The Food and Drug Administration announced on Thursday that any child younger than 12 should not take the opioid codeine and that those 18 and younger should not take tramadol, another painkiller, after certain types of surgery. In addition, nursing mothers should avoid both opioids because they pose dangers to breast-feeding babies, the agency said.
The use of tramadol was linked to three deaths and six cases of respiratory troubles in children under 18 between January 1969 and March 2016. All of the deaths occurred outside the United States and involved tramadol given in oral drops, a formulation not available in this country. One case in the United States involved a 6-year-old who became unresponsive after a third dose of tramadol and fully recovered after two doses of naloxone, an antidote for opioid overdose.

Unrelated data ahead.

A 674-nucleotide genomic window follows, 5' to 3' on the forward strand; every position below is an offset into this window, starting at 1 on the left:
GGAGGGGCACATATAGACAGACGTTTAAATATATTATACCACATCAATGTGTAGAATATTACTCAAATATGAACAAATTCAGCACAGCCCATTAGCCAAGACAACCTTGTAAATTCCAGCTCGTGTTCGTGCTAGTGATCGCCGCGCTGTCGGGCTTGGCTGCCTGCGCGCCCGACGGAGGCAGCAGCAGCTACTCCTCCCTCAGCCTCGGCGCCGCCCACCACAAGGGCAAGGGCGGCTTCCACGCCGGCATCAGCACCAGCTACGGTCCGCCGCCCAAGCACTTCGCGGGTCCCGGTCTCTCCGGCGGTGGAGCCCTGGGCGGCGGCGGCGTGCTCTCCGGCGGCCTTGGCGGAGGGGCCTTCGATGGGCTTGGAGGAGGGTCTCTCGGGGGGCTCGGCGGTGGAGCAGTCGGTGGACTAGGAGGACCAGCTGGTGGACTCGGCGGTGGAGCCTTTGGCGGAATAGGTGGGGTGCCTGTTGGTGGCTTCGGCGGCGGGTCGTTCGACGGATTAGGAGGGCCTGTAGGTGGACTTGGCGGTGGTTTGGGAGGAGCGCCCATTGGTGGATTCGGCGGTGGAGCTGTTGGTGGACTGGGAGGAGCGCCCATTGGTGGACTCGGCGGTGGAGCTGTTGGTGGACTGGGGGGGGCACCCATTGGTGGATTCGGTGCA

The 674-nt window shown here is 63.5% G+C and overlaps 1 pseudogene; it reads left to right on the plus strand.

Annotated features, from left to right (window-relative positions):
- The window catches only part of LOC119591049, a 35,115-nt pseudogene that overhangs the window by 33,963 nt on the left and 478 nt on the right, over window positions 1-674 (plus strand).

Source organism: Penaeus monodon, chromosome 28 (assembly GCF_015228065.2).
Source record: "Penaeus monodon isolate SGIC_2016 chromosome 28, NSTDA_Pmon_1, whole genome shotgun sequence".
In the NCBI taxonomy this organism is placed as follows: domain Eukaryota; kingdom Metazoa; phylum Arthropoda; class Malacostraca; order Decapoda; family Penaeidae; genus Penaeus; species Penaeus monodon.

Certain ethnic groups may be especially sensitive to the drugs. Up to 10 percent of whites, for instance, are fast metabolizers, compared with up to 4 percent of African-Americans and up to 2 percent of East Asians. And more than 10 percent of people of Puerto Rican and Middle Eastern descent may be fast metabolizers.
Any breast-feeding mother could also be an ultrarapid metabolizer and not know it, and unwittingly pass on high levels of opioids to her nursing baby through breast milk. Excessive sleepiness, limpness, breathing troubles or even death can result.